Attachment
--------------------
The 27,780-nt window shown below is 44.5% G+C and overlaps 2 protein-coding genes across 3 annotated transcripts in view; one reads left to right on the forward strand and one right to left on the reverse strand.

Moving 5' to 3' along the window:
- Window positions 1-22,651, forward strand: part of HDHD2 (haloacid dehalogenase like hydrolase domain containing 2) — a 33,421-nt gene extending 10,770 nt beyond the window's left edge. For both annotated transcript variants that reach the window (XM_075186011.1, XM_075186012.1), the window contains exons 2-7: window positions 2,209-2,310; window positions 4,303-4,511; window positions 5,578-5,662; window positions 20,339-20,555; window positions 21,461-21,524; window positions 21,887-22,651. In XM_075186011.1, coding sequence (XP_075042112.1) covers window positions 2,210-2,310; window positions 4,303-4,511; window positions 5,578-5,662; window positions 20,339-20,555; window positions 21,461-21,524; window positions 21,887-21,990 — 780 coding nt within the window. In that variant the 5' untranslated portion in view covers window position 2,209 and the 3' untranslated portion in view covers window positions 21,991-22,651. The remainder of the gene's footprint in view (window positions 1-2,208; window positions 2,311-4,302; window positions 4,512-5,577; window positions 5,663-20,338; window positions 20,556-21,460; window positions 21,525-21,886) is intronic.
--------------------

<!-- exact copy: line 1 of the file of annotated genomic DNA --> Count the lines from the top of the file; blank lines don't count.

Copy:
The 27,780-nt window shown below is 44.5% G+C and overlaps 2 protein-coding genes across 3 annotated transcripts in view; one reads left to right on the forward strand and one right to left on the reverse strand.